What makes this tawdry plot so compelling, indeed, what actually drives it, is the explicit understanding on the part of all the men involved—Kavalerov, both Babichevs, and Volodya—that everything about their domestic arrangements can only be interpreted in light of the conflict between the Old World and the New, waged between the New Men and their neanderthal-like pre-Socialist precursors. At 27, Kavalerov seems to think of himself as roughly the right age to be the New Man (although, technically, he’s a bit too old), but blames his miserable existence on a world that has no room for his aesthetic insights and his personal point of view. He is as he says, “as old as the century,” in comparison to Volodya and Valya, whose exact ages are not specified, but who are coded as young in way that Kavalerov is not. By contrast, Andrei Babichev, indisputably too old be the New Man, is nevertheless part of the movement that gave him life (with all the androgynous/Frankensteinian implications this suggests, as I discuss at too great a length in Men without Women).  After a brief crisis of doubt, when Andrei wonders how he can have paternal feelings in this new, post-familial world, he doubles down on this connection across male generations, allowing himself a typically parental pride in his “offspring.”

Ivan, though belonging to the same generation as Andrei, looks backwards rather than forward, paradoxically projecting onto his daughter (a member of the younger generation) all the romantic qualities of a bygone era.  But Valya chooses Andrei and Volodya over her own father (and, in Kavalerov’s mind, over Kavalerov himself, even if she doesn’t know of his existence).  Volodya and Valya’s qualities as “New People”  are frustratingly generic: their physical health, optimism, atheticism, and Volodya’s focus on the practical sciences.  In fact, despite the number of ways in which Volodya is held up as a model of new masculinity, both he and Valya suffer from a socialist version of the “terrible perfection” Barbara Heldt identified as the defining flaw of nineteenth-century Russian heroines:  they are chronically underdescribed paragons of virtue.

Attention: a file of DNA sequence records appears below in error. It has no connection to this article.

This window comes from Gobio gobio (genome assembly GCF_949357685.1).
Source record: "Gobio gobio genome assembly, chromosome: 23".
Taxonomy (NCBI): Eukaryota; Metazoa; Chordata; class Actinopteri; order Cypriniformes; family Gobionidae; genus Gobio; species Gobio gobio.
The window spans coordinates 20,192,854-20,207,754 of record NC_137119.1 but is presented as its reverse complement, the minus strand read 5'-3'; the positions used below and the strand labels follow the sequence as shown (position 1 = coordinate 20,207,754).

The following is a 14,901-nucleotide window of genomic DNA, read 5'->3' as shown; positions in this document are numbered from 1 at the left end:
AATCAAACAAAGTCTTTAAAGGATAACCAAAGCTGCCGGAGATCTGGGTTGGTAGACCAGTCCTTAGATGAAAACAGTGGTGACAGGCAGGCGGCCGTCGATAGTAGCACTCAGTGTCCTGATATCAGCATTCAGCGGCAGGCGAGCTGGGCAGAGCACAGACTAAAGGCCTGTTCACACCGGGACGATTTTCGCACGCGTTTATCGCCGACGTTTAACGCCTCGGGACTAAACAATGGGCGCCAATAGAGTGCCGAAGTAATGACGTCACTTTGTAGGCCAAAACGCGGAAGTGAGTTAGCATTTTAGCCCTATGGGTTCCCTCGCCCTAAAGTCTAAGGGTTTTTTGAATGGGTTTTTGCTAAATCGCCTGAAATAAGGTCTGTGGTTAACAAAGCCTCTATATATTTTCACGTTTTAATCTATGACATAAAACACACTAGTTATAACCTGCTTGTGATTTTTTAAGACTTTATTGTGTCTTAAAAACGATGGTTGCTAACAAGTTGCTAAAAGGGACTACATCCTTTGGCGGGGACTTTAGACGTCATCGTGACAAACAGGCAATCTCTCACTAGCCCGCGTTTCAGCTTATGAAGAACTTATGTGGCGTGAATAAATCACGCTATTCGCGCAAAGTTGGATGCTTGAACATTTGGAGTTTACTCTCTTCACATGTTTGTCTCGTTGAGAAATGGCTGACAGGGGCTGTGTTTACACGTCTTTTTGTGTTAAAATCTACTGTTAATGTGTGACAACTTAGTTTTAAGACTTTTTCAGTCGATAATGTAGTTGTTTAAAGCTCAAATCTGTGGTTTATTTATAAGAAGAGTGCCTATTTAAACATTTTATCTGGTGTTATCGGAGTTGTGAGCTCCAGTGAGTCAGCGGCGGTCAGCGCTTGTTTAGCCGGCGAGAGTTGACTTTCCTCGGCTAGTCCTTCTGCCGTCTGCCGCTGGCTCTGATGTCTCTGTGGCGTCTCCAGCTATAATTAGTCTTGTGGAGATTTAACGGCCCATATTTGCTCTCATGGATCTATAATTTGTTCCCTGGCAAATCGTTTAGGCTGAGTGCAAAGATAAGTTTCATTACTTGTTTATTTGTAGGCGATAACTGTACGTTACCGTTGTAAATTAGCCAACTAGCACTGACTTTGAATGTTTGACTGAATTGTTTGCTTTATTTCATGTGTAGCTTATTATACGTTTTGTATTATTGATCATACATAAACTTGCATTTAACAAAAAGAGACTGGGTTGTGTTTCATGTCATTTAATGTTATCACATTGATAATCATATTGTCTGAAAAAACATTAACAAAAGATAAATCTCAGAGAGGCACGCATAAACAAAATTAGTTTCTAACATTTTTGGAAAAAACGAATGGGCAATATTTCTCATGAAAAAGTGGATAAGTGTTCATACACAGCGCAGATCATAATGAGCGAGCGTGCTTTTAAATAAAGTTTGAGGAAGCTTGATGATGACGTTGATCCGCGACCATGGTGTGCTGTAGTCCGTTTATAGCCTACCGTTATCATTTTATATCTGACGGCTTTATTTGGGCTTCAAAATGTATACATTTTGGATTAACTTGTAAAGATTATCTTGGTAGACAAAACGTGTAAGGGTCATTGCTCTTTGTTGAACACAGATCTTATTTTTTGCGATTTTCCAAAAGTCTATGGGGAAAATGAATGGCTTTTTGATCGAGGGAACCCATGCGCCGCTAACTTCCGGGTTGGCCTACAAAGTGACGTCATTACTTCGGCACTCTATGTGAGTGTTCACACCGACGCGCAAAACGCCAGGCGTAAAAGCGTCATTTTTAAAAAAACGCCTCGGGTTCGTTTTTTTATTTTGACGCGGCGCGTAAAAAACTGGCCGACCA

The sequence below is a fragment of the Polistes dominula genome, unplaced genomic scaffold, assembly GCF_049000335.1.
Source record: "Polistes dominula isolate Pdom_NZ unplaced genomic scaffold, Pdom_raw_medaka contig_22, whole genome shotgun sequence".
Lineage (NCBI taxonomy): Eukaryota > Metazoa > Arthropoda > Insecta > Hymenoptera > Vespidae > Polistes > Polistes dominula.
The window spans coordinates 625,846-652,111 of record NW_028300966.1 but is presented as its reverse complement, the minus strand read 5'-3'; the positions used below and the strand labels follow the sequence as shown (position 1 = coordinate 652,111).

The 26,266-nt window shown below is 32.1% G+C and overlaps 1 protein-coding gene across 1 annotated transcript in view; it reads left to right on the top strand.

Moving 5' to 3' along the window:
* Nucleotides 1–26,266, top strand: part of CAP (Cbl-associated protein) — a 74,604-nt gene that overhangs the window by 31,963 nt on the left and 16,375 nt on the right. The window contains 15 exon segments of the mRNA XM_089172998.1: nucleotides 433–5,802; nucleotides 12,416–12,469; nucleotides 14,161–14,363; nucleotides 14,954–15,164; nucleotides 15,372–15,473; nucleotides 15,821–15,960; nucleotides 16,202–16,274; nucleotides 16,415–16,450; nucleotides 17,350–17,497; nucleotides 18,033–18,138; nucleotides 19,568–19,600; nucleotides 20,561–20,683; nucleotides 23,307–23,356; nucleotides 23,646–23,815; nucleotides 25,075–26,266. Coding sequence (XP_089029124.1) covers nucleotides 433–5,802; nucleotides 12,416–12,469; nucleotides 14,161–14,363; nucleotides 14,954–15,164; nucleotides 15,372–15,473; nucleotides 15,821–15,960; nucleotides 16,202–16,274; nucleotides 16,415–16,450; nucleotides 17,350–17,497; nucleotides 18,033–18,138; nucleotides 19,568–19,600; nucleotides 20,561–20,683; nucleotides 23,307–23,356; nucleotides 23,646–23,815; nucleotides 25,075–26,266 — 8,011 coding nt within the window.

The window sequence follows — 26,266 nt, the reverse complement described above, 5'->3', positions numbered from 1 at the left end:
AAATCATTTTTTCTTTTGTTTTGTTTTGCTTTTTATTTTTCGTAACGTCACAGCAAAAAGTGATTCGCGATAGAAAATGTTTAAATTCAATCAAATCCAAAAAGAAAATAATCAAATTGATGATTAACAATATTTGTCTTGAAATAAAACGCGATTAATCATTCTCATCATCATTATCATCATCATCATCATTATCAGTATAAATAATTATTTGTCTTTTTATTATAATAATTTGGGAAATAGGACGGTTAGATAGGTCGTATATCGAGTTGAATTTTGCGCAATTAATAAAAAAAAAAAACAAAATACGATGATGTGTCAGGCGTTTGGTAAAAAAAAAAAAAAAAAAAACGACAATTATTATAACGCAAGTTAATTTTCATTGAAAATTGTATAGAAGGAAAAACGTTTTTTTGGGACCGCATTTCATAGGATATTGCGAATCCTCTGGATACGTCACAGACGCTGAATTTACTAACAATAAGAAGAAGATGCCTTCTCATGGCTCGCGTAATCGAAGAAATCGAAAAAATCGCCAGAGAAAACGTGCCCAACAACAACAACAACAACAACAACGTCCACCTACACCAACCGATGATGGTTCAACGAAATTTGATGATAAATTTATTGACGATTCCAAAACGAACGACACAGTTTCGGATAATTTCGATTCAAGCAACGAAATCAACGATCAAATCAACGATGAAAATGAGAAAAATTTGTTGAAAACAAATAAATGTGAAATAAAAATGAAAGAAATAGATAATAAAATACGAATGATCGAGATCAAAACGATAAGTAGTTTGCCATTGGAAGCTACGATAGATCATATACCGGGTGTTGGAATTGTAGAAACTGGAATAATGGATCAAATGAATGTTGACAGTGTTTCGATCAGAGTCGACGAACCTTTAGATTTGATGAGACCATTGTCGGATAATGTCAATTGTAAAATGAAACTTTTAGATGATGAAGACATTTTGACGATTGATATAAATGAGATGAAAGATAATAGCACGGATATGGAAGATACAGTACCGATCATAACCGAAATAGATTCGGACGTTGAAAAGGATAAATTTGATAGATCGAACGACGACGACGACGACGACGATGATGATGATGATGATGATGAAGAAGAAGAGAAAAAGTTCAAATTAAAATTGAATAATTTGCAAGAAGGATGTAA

Olesha’s most important contribution to the idea of the “New Man” was not his depiction (a task at which the author repeatedly proved unfit), but his discursive framing.  In the absence of a fully fleshed-out New Man, Olesha gives us unparalleled access into the minds of the people who are obsessed with the New Man ideal. In Envy, despite how much the New Man is meant to be desirable, that desire is always tainted (i.e., turned into envy) by the anxieties that the very phenomenon instills in those around him.  Olesha’s New Man exists not as a person, but as an ambulatory reality distortion effect, given power by the libidinal energy invested in him by others.


Next: The New Soviet Man and His Gerontologist